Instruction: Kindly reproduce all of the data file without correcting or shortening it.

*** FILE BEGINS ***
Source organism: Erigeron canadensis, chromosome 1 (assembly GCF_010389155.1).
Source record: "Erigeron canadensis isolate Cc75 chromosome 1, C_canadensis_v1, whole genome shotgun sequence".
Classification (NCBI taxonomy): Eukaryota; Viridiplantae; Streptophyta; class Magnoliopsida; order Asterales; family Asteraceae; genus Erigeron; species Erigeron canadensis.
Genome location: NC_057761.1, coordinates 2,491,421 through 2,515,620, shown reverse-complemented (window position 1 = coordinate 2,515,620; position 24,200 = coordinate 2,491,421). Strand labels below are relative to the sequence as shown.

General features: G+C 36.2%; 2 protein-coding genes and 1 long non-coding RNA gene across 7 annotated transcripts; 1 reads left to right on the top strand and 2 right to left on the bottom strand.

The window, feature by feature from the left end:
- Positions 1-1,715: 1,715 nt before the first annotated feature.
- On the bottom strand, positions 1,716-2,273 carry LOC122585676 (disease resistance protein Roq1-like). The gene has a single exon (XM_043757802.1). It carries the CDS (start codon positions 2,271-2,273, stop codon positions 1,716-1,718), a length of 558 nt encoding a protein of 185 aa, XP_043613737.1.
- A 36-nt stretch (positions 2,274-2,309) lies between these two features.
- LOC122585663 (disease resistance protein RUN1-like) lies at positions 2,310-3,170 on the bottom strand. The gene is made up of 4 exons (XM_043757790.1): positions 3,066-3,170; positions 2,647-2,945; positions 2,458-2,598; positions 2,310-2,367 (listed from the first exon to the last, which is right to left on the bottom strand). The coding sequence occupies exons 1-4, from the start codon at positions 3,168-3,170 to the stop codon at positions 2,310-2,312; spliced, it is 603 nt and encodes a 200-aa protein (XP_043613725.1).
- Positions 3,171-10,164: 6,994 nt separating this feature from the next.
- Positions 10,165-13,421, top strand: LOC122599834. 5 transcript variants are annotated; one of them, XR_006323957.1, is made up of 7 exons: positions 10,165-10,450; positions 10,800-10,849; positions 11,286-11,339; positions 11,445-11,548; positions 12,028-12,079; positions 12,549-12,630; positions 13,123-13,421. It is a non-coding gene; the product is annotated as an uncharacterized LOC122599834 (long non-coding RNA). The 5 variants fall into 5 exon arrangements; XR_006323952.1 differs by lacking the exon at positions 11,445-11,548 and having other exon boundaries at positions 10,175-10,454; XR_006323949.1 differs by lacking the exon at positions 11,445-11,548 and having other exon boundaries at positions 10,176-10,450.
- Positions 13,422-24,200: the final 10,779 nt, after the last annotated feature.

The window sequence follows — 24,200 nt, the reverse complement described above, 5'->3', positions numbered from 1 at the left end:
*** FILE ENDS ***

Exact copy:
Source organism: Erigeron canadensis, chromosome 1 (assembly GCF_010389155.1).
Source record: "Erigeron canadensis isolate Cc75 chromosome 1, C_canadensis_v1, whole genome shotgun sequence".
Classification (NCBI taxonomy): Eukaryota; Viridiplantae; Streptophyta; class Magnoliopsida; order Asterales; family Asteraceae; genus Erigeron; species Erigeron canadensis.
Genome location: NC_057761.1, coordinates 2,491,421 through 2,515,620, shown reverse-complemented (window position 1 = coordinate 2,515,620; position 24,200 = coordinate 2,491,421). Strand labels below are relative to the sequence as shown.

General features: G+C 36.2%; 2 protein-coding genes and 1 long non-coding RNA gene across 7 annotated transcripts; 1 reads left to right on the top strand and 2 right to left on the bottom strand.

The window, feature by feature from the left end:
- Positions 1-1,715: 1,715 nt before the first annotated feature.
- On the bottom strand, positions 1,716-2,273 carry LOC122585676 (disease resistance protein Roq1-like). The gene has a single exon (XM_043757802.1). It carries the CDS (start codon positions 2,271-2,273, stop codon positions 1,716-1,718), a length of 558 nt encoding a protein of 185 aa, XP_043613737.1.
- A 36-nt stretch (positions 2,274-2,309) lies between these two features.
- LOC122585663 (disease resistance protein RUN1-like) lies at positions 2,310-3,170 on the bottom strand. The gene is made up of 4 exons (XM_043757790.1): positions 3,066-3,170; positions 2,647-2,945; positions 2,458-2,598; positions 2,310-2,367 (listed from the first exon to the last, which is right to left on the bottom strand). The coding sequence occupies exons 1-4, from the start codon at positions 3,168-3,170 to the stop codon at positions 2,310-2,312; spliced, it is 603 nt and encodes a 200-aa protein (XP_043613725.1).
- Positions 3,171-10,164: 6,994 nt separating this feature from the next.
- Positions 10,165-13,421, top strand: LOC122599834. 5 transcript variants are annotated; one of them, XR_006323957.1, is made up of 7 exons: positions 10,165-10,450; positions 10,800-10,849; positions 11,286-11,339; positions 11,445-11,548; positions 12,028-12,079; positions 12,549-12,630; positions 13,123-13,421. It is a non-coding gene; the product is annotated as an uncharacterized LOC122599834 (long non-coding RNA). The 5 variants fall into 5 exon arrangements; XR_006323952.1 differs by lacking the exon at positions 11,445-11,548 and having other exon boundaries at positions 10,175-10,454; XR_006323949.1 differs by lacking the exon at positions 11,445-11,548 and having other exon boundaries at positions 10,176-10,450.
- Positions 13,422-24,200: the final 10,779 nt, after the last annotated feature.

The window sequence follows — 24,200 nt, the reverse complement described above, 5'->3', positions numbered from 1 at the left end: